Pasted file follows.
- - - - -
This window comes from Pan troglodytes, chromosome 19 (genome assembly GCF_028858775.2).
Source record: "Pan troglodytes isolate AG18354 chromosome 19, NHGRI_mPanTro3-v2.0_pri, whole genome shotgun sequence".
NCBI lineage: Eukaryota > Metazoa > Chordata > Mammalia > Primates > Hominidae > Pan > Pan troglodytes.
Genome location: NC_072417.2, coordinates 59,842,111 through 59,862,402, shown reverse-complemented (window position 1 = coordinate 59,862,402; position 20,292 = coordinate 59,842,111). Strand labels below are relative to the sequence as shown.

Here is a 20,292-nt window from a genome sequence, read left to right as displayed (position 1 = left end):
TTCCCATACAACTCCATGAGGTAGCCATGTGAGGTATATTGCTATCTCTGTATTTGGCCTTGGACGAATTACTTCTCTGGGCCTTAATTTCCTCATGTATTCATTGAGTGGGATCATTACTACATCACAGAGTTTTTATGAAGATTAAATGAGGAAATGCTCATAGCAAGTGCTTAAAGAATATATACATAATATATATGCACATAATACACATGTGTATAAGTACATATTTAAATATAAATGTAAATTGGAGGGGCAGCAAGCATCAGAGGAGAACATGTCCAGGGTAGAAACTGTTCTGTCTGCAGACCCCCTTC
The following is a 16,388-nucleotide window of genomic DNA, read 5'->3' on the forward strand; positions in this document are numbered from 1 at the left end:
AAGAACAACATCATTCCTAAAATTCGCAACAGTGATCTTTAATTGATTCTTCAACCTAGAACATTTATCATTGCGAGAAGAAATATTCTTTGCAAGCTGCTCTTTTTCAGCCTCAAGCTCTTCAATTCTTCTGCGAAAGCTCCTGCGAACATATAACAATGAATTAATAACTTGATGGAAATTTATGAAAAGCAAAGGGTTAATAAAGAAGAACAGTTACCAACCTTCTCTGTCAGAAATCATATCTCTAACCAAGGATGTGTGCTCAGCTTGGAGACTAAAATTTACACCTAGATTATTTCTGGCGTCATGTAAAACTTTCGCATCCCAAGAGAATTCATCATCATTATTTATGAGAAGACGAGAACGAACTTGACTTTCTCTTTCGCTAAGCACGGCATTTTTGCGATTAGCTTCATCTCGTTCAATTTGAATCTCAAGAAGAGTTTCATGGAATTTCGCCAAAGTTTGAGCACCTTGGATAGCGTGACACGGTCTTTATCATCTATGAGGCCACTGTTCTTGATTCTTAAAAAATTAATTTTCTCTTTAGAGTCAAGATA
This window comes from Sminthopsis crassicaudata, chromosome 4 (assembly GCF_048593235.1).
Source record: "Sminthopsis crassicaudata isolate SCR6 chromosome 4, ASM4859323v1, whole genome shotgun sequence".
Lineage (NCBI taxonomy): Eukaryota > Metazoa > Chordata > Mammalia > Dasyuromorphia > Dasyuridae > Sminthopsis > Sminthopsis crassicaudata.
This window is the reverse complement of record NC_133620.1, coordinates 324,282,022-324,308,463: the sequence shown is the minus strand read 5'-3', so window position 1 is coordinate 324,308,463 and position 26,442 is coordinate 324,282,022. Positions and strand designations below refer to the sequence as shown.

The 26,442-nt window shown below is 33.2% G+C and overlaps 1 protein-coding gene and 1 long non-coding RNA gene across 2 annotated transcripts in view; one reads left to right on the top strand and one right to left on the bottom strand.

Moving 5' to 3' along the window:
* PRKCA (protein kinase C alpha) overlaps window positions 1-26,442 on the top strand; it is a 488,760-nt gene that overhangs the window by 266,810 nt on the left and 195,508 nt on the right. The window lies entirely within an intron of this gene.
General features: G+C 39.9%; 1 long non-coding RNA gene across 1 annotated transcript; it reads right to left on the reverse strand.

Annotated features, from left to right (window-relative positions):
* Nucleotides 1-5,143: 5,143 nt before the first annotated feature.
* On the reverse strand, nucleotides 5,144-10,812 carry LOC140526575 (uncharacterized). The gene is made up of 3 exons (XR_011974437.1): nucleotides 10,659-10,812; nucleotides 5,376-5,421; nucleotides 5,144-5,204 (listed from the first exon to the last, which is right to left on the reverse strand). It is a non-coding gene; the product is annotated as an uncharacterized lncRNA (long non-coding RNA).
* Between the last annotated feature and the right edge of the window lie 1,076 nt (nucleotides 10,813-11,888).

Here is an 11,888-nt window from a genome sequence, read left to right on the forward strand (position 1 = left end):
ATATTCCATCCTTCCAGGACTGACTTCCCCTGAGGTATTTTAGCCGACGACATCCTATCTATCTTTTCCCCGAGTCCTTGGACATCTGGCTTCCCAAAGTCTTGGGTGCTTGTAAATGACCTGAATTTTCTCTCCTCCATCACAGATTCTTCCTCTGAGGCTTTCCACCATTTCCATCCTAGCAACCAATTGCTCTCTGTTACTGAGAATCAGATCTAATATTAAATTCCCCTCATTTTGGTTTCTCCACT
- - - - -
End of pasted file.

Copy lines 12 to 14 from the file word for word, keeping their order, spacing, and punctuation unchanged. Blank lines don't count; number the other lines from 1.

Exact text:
This window is the reverse complement of record NC_133620.1, coordinates 324,282,022-324,308,463: the sequence shown is the minus strand read 5'-3', so window position 1 is coordinate 324,308,463 and position 26,442 is coordinate 324,282,022. Positions and strand designations below refer to the sequence as shown.

The 26,442-nt window shown below is 33.2% G+C and overlaps 1 protein-coding gene and 1 long non-coding RNA gene across 2 annotated transcripts in view; one reads left to right on the top strand and one right to left on the bottom strand.

Moving 5' to 3' along the window: